I Was Pregnant and in Crisis. All the Doctors and Nurses Saw Was an Incompetent Black Woman
The first dream for my imagined future self that I can recall starts with a sound. I was maybe 5 years old and I wanted to click-clack. The click-clack of high heels on a shiny, hard floor. I have a briefcase. I am walking purposefully, click-clack-click-clack. That is the entire dream.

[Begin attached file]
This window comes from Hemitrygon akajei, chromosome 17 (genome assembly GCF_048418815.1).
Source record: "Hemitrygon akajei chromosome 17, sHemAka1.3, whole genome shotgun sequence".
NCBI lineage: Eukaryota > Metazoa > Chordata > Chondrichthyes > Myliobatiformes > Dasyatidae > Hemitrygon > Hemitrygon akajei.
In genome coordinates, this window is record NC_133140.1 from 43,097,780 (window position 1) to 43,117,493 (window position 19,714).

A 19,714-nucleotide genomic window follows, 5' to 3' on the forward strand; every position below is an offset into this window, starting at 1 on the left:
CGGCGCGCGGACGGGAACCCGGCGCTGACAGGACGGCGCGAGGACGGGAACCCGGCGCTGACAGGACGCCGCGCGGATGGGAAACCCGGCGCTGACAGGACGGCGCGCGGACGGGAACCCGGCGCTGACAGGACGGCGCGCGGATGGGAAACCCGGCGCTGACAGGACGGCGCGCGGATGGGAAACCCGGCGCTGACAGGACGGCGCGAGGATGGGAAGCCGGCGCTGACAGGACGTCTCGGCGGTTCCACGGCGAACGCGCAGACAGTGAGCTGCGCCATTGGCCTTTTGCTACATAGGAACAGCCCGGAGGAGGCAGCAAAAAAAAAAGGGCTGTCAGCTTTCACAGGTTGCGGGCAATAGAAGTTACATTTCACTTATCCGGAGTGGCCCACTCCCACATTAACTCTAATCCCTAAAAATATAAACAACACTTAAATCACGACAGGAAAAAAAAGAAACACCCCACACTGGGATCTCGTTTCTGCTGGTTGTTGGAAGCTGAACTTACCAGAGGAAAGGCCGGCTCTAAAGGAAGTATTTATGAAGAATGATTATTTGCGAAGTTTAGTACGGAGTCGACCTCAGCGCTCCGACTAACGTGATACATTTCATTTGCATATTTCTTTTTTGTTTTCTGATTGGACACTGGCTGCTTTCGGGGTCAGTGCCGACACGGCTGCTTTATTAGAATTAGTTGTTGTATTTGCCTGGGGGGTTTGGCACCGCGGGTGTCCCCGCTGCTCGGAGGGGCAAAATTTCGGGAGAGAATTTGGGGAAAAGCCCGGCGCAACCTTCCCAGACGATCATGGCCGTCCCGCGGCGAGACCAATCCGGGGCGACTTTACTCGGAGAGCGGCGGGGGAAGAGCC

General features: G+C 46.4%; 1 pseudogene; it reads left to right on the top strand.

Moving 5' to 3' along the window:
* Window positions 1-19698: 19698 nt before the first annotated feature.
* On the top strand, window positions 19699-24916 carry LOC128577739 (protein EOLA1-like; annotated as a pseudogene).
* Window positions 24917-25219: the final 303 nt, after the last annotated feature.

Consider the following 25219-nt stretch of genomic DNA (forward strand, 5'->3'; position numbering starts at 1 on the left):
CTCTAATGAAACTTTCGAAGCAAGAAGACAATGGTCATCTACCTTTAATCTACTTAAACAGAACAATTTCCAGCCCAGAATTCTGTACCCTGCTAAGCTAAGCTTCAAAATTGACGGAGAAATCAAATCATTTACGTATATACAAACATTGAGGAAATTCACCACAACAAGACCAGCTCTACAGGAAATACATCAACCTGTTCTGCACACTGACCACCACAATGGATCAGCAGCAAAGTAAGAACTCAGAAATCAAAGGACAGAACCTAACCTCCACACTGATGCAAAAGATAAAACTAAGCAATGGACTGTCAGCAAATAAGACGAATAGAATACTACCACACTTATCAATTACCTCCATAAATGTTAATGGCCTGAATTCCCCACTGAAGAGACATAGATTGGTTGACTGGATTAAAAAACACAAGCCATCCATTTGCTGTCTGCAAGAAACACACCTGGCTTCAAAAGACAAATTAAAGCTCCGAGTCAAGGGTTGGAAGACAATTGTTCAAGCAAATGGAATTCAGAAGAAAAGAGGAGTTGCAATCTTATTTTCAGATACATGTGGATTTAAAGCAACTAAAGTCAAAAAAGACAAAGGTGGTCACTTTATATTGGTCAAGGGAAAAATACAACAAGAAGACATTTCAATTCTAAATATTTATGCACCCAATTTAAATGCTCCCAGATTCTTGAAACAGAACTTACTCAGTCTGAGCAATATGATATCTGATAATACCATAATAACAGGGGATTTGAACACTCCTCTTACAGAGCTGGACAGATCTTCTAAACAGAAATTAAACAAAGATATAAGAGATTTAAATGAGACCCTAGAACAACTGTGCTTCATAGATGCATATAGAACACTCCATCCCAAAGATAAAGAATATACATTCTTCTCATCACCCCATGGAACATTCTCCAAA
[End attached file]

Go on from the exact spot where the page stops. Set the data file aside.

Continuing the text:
I dreamed of being competent.
I have never felt more incompetent than when I was pregnant. I was four months or so pregnant, extremely uncomfortable, and at work when I started bleeding. When you are black woman, having a body is already complicated for workplace politics. Having a bleeding, distended body is especially egregious. I waited until I filed my copy, by deadline, before walking to the front of the building, where I called my husband to pick me up.
Tressie McMillan Cottom, writing at Time Magazine, shares this personal essay about her experience with the American healthcare system.